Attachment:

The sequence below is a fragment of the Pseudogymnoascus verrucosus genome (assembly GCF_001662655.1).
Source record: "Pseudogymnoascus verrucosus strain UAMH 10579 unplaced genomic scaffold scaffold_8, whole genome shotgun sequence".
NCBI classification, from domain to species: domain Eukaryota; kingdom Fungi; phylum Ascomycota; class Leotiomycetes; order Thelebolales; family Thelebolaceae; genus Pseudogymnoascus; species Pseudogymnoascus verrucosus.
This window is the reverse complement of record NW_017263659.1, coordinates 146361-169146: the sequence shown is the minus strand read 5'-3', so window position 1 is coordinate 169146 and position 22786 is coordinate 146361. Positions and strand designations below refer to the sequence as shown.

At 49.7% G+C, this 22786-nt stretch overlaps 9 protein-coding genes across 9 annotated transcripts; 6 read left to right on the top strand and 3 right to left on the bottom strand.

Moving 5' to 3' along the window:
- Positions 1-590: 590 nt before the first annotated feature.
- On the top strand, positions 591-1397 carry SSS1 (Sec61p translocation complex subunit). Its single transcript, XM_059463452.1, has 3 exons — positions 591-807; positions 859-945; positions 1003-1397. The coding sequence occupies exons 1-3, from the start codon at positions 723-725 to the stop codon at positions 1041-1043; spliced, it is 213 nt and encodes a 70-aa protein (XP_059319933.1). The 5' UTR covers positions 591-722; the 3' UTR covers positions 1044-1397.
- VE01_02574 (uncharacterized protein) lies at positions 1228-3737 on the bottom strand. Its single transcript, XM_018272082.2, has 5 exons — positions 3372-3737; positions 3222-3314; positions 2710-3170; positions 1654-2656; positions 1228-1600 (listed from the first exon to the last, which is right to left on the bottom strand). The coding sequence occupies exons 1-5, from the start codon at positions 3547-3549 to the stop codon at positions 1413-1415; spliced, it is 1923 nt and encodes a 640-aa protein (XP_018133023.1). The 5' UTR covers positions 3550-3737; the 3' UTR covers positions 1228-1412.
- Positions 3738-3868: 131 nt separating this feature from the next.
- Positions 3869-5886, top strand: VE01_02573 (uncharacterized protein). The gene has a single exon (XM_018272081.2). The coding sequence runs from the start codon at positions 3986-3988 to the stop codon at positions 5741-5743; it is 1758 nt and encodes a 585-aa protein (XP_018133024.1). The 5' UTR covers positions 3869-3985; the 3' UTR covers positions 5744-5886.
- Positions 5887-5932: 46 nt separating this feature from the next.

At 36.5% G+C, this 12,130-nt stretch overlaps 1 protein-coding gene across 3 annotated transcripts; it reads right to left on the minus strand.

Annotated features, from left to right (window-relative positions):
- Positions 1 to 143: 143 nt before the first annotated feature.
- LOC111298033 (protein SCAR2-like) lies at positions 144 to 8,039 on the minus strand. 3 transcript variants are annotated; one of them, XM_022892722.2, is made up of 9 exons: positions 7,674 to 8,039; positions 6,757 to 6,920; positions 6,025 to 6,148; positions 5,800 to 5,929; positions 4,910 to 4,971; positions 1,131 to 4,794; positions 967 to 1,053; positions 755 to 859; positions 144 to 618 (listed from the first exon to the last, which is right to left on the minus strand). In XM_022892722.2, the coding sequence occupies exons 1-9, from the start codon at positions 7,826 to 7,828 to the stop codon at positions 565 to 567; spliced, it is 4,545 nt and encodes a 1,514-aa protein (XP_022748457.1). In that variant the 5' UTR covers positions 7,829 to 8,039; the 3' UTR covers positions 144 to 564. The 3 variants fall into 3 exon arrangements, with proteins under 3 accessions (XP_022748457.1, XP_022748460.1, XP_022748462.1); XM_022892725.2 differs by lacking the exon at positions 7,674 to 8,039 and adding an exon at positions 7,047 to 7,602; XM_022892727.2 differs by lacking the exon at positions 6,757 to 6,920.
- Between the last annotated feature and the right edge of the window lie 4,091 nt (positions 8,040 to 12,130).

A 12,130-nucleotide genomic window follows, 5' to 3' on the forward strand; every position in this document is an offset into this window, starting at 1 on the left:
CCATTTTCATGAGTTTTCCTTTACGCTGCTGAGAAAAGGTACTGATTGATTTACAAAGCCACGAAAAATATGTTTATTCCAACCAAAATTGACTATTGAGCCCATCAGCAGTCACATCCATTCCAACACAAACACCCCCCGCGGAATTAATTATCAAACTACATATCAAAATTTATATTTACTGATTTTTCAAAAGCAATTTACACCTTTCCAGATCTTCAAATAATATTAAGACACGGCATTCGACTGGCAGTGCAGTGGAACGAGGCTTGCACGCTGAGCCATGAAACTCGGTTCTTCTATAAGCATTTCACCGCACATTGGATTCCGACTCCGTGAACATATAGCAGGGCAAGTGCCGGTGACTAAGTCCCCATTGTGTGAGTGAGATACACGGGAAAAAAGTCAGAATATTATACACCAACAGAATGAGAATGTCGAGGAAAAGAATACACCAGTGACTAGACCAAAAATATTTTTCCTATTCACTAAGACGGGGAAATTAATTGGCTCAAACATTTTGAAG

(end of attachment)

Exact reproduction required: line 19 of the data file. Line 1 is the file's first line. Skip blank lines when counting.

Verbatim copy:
CCATTTTCATGAGTTTTCCTTTACGCTGCTGAGAAAAGGTACTGATTGATTTACAAAGCCACGAAAAATATGTTTATTCCAACCAAAATTGACTATTGAGCCCATCAGCAGTCACATCCATTCCAACACAAACACCCCCCGCGGAATTAATTATCAAACTACATATCAAAATTTATATTTACTGATTTTTCAAAAGCAATTTACACCTTTCCAGATCTTCAAATAATATTAAGACACGGCATTCGACTGGCAGTGCAGTGGAACGAGGCTTGCACGCTGAGCCATGAAACTCGGTTCTTCTATAAGCATTTCACCGCACATTGGATTCCGACTCCGTGAACATATAGCAGGGCAAGTGCCGGTGACTAAGTCCCCATTGTGTGAGTGAGATACACGGGAAAAAAGTCAGAATATTATACACCAACAGAATGAGAATGTCGAGGAAAAGAATACACCAGTGACTAGACCAAAAATATTTTTCCTATTCACTAAGACGGGGAAATTAATTGGCTCAAACATTTTGAAG